Thursday, August 6, 2009

Why ask why

My New HDTV!Image by ASurroca via Flickr

A guest post from Shameka Jiles, a student at RIT in the the class of Steve Boese.

I recently shadowed a manager of a company that I will leave unknown.

While with him I sat in on a coaching where I question was his approach effective, would like to know your opinion. The employee was fairly new to the position and handled a request from a guest to hold a television that was on sale for two days only for 72 hours.

Policy of the company is only a 24 hour hold is allowed and only for regular priced items. The employee told the guest she could put the TV on hold and the guest left to only come back 3 days later and the TV being gone.

During the coaching there was a lot of the use “why” “why did you do it”? “Why did you think it was policy”? I

felt like asking these questions was not going to get to the bottom line because obviously the employee did not know these answers. In my opinion the better way to approach the coaching would be to advice the employee of the policy and make sure she understood for the future.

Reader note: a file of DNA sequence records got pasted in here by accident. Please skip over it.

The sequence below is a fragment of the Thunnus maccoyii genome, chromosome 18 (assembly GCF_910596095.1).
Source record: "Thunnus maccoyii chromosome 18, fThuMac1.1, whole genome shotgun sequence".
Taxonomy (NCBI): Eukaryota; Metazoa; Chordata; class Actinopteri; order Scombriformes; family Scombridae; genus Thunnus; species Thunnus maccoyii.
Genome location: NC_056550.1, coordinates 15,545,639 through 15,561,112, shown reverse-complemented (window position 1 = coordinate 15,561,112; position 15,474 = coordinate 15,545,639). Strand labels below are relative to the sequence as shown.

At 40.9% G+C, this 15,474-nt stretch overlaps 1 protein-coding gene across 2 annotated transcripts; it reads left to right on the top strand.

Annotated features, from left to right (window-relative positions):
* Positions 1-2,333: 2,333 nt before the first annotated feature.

What do you guys think?

HR peeps, share your thoughts with Steve B.'s student. What should this manager have done to improve the coaching?

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  1. In your scenario above it would have been more effective if the manager used a technique called SBI (situation, behavior, impact). Describe the situation you are coaching about, be specific to the employee's behavior (acknowledge employee's willingess to be helpful to customer AND point out the store's policy), give feedback on the impact to the customer, the store's reputation, and management. Check for understanding by asking open-ended question. Finally, the "why" question coupled with tone and body language will often put people on defense and not be a in a place to listen fully. pattie porter aka The Texas Conflict Coach @txconflictcoach

  2. Thanks Michael for hosting this post from Shameka. I expect that Shameka will get lots of helpful suggestions from your readers, once again demonstrating one of the key points of this project, how blogs can be utilized for professional development and 'real world' assistance for workplace issues. I really appreciate the support, and nice job Shameka.


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